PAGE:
Shinrin Yoku is the Japanese practice of walking through the woods and experiencing the natural setting with intent through all 5 senses. This practice became an organized movement in Japan in the 1980’s and Japan now has 60 dedicated “forest therapy” trails. In English Shinrin Yoku means “forest bathing.” Promoters of Shinrin Yoku suggest regular slow walks in the woods while breathing deeply and paying attention to the colors and patterns of the forest, the sounds of birds, the smells of plant life releases, the feel of tree textures and the taste of plants; (n.b. the promise I made to my grandfather never to eat plants he did not approve as safe will probably limit me from tastes in nature, as he is not here to ask…)

The Japanese government has prioritized study of the affects of nature on the human body. Studies headed by Qing Li, associated professor at the Nippon Medical School in Tokyo and president of the Japanese Society of Forest Medicine have shown that this focused forest walking experience has calming, parasympathetic nervous system affects, lowers blood pressure and stress hormone production and boosts the immune system when compared with city walking.

I like being surrounded by nature and have always enjoyed getaways to state or national parks for hikes. My dog walks often lead to lake or ocean beaches. Qing Li advises that you don’t have to be walking all of the time during Shinrin Yoku, but movement is an essential part of the experience. He sometimes stops to do T’ai Chi on his forest journeys. I like the descriptive term forest bathing, which brings thoughts of water. Slowly moving through the Ai Chi steps in a natural water setting brings the positive affects of Shinrin Yoku and Ai Chi together. And you don’t actually have to be in a forest to bathe in nature; you may find yourself in a pool in the desolate beauty of the desert or in a tropical paradise. Breathe deeply, notice the colors and patterns and smells and sounds around you and suck on kava infused candy. And enjoy Ai Chi.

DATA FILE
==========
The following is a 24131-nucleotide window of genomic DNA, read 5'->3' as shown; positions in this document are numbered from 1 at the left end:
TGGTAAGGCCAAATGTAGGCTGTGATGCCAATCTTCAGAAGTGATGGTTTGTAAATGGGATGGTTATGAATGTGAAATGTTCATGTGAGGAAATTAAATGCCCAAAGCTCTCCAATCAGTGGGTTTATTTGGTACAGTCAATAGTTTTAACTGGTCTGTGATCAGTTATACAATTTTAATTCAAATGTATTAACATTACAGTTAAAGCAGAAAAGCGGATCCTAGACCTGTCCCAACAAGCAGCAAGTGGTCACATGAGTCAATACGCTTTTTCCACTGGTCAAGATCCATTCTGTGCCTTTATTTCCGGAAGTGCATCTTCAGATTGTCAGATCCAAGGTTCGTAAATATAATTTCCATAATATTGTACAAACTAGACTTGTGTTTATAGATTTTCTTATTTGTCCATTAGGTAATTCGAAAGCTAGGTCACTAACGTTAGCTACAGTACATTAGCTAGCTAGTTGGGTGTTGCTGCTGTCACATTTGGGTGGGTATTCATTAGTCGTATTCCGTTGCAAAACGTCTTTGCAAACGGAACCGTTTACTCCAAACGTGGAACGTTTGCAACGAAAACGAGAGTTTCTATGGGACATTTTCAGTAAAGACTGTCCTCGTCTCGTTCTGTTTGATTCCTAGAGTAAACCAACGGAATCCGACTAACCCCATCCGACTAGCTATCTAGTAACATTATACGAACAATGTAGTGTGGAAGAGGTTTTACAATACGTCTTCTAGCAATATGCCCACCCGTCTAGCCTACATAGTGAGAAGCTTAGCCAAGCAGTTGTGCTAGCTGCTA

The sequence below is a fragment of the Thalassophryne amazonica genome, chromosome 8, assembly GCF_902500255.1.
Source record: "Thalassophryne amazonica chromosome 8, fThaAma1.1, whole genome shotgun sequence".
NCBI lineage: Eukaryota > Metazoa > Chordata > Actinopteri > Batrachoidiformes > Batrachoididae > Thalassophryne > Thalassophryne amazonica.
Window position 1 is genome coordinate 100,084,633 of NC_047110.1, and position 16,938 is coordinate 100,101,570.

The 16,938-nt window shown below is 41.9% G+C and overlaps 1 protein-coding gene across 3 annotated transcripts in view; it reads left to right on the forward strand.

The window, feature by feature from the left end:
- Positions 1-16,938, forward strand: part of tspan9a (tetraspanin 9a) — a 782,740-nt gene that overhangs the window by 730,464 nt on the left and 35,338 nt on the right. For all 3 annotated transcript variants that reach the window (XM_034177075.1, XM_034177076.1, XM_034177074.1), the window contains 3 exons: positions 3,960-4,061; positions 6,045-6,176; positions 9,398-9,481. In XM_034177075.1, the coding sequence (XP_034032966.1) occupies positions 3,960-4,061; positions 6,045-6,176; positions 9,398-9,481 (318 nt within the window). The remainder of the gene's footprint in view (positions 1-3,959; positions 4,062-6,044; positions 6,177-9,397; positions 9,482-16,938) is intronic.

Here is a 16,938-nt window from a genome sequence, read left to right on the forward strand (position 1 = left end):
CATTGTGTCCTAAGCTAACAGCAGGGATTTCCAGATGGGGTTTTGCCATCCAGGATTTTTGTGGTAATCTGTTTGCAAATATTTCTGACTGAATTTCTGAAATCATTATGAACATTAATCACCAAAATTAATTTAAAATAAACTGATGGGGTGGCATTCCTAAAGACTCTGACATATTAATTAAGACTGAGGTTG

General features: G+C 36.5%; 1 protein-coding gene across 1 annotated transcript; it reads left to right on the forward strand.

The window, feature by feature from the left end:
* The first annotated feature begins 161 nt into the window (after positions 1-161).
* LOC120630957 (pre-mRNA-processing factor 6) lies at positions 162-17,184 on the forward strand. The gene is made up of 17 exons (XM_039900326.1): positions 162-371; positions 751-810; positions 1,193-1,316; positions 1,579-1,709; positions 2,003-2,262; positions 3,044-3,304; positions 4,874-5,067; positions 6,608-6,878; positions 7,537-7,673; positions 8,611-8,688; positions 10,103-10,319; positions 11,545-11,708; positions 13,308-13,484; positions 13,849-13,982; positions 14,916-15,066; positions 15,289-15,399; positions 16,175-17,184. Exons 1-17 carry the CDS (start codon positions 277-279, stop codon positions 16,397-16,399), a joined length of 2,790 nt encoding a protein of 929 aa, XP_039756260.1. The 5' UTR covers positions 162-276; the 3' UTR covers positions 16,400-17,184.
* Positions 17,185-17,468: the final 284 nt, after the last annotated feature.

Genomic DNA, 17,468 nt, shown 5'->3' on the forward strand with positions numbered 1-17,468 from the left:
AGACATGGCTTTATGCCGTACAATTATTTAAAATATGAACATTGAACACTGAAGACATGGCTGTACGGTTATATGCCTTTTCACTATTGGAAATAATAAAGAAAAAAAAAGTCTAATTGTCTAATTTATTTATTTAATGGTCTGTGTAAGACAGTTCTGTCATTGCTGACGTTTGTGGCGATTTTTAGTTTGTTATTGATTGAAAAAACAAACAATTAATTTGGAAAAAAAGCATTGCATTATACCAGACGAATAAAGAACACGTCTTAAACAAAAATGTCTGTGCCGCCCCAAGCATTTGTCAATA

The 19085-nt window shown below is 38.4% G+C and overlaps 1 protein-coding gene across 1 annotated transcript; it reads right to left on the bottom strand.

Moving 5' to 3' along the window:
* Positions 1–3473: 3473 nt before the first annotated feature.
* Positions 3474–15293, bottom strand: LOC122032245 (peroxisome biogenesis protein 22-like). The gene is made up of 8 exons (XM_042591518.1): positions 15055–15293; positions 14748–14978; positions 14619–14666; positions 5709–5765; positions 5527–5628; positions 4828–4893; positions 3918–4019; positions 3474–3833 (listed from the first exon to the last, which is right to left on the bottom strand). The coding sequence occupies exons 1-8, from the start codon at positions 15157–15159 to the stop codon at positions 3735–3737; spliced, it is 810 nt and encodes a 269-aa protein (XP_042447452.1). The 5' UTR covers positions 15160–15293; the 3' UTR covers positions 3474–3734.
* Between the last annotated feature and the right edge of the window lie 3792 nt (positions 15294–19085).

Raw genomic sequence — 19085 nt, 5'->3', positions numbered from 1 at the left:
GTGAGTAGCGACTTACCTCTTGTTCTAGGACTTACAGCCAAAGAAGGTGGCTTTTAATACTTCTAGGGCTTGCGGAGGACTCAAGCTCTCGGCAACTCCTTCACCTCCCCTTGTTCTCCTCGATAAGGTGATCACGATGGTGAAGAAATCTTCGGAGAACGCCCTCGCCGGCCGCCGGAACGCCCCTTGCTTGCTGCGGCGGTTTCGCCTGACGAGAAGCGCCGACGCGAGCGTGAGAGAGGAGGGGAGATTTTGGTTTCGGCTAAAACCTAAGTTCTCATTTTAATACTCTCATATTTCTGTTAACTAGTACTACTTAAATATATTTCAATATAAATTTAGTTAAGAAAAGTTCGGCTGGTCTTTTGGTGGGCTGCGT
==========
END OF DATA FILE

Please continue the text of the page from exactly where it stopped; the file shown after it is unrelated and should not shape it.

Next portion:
A Gift from the Sea

Ann Morrow Lindbergh, wife of the renowned pilot Charles Lindbergh, led a roller coaster life of accentuated by fame, loss, love and betrayal. She retreated to a yellow cottage on the island of Captiva, FL~ a place of calm and healing, and she penned an inspirational book of her insights entitled A Gift from the Sea. This little book has brought connection, empowerment, comfort and calm to its readers for generations since its 1955 publication. Ann Morrow Lindbergh loved being by the ocean. I think she would have appreciated the Gift of Ai Chi…

“The sea does not reward those who are too anxious, too greedy, or too impatient. To dig for treasures shows not only impatience and greed, but lack of faith. Patience, patience, patience, is what the sea teaches. Patience and faith. One should lie empty, open , choiceless as a beach- waiting for a gift from the sea.”

“I am very fond of the oyster shell. It is humble and awkward and ugly. It is slate-colored and unsymmetrical. Its form is not primarily beautiful but functional. I make fun of its knobbiness. Sometimes I resent its burdens and excrescences. But its tireless adaptability and tenacity draw my astonished admiration and sometimes even my tears. And it is comfortable in its familiarity, its homeliness, like old garden gloves which have molded themselves perfectly to the shape of a hand. I do not like to put it down. I will not want to leave it.”

“And then, some morning in the second week, the mind wakes, comes to life again. Not in a city sense—no—but beach-wise. It begins to drift, to play, to turn over in gentle careless rolls like those lazy waves on the beach. One never knows what chance treasures these easy unconscious rollers may toss up, on the smooth white sand of the conscious mind; what perfectly rounded stone, what rare shell from the ocean floor. Perhaps a channeled whelk, a moon shell, or even an argonaut.”